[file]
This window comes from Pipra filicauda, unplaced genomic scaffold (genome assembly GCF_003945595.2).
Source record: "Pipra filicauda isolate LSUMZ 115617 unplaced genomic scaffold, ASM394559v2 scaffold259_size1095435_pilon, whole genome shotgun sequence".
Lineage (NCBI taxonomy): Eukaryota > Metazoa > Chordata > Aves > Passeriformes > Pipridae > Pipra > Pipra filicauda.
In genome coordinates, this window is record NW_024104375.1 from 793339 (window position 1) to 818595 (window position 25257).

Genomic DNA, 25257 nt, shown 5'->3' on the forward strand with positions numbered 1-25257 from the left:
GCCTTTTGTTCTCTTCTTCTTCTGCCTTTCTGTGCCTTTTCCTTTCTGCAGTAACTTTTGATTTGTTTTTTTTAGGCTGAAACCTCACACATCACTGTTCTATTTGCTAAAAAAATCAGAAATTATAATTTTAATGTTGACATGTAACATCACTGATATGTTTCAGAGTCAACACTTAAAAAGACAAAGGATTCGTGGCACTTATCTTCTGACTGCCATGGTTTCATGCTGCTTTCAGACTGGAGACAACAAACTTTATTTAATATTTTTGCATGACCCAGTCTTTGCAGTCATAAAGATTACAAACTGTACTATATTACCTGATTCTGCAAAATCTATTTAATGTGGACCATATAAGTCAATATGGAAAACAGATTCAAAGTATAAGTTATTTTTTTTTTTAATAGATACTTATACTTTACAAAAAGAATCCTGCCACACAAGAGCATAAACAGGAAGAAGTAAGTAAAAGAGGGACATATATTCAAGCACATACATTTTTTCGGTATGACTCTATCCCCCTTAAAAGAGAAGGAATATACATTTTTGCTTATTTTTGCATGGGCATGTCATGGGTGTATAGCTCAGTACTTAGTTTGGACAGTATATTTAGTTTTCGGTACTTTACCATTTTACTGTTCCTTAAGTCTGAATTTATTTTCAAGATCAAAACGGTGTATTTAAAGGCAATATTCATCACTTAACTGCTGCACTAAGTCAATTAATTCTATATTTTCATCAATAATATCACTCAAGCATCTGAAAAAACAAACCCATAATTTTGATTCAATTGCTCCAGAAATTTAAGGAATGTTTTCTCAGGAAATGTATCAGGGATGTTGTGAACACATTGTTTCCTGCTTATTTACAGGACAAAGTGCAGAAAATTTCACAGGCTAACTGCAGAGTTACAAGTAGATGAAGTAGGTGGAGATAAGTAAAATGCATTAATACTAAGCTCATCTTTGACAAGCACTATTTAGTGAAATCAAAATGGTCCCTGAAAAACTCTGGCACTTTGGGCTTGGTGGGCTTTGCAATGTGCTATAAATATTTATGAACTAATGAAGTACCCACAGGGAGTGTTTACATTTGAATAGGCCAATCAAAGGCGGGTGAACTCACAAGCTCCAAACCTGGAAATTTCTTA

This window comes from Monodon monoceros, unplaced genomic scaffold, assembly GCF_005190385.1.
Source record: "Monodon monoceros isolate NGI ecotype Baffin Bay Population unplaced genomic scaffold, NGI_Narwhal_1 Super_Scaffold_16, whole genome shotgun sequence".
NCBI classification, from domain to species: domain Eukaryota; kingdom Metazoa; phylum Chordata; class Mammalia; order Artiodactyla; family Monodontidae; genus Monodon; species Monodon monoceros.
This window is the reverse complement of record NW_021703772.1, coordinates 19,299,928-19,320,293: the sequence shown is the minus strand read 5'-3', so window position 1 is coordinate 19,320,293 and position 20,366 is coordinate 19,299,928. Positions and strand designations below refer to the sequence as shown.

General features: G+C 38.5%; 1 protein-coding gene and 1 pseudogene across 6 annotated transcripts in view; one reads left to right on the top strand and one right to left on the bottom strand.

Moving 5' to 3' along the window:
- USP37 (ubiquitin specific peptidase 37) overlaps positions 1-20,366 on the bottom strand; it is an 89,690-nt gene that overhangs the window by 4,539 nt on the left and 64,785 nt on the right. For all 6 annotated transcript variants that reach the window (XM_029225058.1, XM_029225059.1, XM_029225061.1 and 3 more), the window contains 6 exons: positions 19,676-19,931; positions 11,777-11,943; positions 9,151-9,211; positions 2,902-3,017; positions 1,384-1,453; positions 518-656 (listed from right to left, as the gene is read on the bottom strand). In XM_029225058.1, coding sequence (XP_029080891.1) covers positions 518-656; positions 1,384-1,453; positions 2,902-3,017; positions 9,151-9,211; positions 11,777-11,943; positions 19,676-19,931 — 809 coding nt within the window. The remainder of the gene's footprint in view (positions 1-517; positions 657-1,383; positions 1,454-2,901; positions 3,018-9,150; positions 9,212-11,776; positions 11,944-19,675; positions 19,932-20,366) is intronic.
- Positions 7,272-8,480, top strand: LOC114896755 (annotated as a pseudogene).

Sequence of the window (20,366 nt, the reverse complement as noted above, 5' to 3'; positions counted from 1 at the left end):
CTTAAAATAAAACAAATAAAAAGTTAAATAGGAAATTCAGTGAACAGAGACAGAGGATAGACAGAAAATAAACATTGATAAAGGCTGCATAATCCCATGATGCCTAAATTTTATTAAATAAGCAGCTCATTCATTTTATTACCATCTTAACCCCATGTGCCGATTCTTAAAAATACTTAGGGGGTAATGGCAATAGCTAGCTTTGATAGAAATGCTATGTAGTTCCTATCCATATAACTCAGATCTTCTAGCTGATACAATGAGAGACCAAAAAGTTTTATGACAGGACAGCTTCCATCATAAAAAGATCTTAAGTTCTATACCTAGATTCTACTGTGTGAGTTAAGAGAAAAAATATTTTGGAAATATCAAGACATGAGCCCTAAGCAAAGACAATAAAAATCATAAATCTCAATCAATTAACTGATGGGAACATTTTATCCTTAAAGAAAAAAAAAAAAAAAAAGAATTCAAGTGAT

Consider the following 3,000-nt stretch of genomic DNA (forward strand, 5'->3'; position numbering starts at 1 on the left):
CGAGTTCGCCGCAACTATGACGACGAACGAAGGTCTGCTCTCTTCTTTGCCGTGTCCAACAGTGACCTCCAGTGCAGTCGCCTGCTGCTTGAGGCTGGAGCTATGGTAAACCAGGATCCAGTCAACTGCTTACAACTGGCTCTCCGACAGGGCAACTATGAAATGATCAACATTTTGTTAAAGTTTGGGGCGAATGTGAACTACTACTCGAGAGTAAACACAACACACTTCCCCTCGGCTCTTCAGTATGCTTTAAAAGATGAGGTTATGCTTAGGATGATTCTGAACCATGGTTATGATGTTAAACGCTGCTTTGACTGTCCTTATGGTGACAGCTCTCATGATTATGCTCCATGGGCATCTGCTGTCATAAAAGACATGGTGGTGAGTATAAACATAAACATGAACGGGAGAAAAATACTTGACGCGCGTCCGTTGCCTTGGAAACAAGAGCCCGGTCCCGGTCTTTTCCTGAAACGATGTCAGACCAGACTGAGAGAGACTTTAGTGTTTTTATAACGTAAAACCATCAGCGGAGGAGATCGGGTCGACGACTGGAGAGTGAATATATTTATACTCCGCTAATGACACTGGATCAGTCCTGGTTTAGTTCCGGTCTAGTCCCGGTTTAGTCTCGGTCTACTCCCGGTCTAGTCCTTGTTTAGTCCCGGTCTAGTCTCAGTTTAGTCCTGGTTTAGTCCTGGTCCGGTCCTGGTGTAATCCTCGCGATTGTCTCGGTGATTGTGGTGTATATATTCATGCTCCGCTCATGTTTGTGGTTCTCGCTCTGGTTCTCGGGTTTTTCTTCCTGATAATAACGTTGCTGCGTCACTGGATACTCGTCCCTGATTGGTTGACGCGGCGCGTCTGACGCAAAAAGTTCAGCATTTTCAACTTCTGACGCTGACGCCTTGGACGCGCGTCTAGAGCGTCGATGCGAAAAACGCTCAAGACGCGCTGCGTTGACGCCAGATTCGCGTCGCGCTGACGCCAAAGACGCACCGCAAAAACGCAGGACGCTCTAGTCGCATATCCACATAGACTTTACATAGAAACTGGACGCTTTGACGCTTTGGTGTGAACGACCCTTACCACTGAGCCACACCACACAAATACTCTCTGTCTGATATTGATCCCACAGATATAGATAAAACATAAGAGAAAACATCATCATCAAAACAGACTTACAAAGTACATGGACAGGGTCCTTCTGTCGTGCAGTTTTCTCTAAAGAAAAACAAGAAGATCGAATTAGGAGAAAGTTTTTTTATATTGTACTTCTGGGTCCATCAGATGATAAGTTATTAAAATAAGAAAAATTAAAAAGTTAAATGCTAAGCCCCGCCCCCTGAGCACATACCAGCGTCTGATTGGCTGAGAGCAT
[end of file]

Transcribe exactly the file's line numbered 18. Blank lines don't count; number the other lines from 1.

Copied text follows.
CGAGTTCGCCGCAACTATGACGACGAACGAAGGTCTGCTCTCTTCTTTGCCGTGTCCAACAGTGACCTCCAGTGCAGTCGCCTGCTGCTTGAGGCTGGAGCTATGGTAAACCAGGATCCAGTCAACTGCTTACAACTGGCTCTCCGACAGGGCAACTATGAAATGATCAACATTTTGTTAAAGTTTGGGGCGAATGTGAACTACTACTCGAGAGTAAACACAACACACTTCCCCTCGGCTCTTCAGTATGCTTTAAAAGATGAGGTTATGCTTAGGATGATTCTGAACCATGGTTATGATGTTAAACGCTGCTTTGACTGTCCTTATGGTGACAGCTCTCATGATTATGCTCCATGGGCATCTGCTGTCATAAAAGACATGGTGGTGAGTATAAACATAAACATGAACGGGAGAAAAATACTTGACGCGCGTCCGTTGCCTTGGAAACAAGAGCCCGGTCCCGGTCTTTTCCTGAAACGATGTCAGACCAGACTGAGAGAGACTTTAGTGTTTTTATAACGTAAAACCATCAGCGGAGGAGATCGGGTCGACGACTGGAGAGTGAATATATTTATACTCCGCTAATGACACTGGATCAGTCCTGGTTTAGTTCCGGTCTAGTCCCGGTTTAGTCTCGGTCTACTCCCGGTCTAGTCCTTGTTTAGTCCCGGTCTAGTCTCAGTTTAGTCCTGGTTTAGTCCTGGTCCGGTCCTGGTGTAATCCTCGCGATTGTCTCGGTGATTGTGGTGTATATATTCATGCTCCGCTCATGTTTGTGGTTCTCGCTCTGGTTCTCGGGTTTTTCTTCCTGATAATAACGTTGCTGCGTCACTGGATACTCGTCCCTGATTGGTTGACGCGGCGCGTCTGACGCAAAAAGTTCAGCATTTTCAACTTCTGACGCTGACGCCTTGGACGCGCGTCTAGAGCGTCGATGCGAAAAACGCTCAAGACGCGCTGCGTTGACGCCAGATTCGCGTCGCGCTGACGCCAAAGACGCACCGCAAAAACGCAGGACGCTCTAGTCGCATATCCACATAGACTTTACATAGAAACTGGACGCTTTGACGCTTTGGTGTGAACGACCCTTACCACTGAGCCACACCACACAAATACTCTCTGTCTGATATTGATCCCACAGATATAGATAAAACATAAGAGAAAACATCATCATCAAAACAGACTTACAAAGTACATGGACAGGGTCCTTCTGTCGTGCAGTTTTCTCTAAAGAAAAACAAGAAGATCGAATTAGGAGAAAGTTTTTTTATATTGTACTTCTGGGTCCATCAGATGATAAGTTATTAAAATAAGAAAAATTAAAAAGTTAAATGCTAAGCCCCGCCCCCTGAGCACATACCAGCGTCTGATTGGCTGAGAGCAT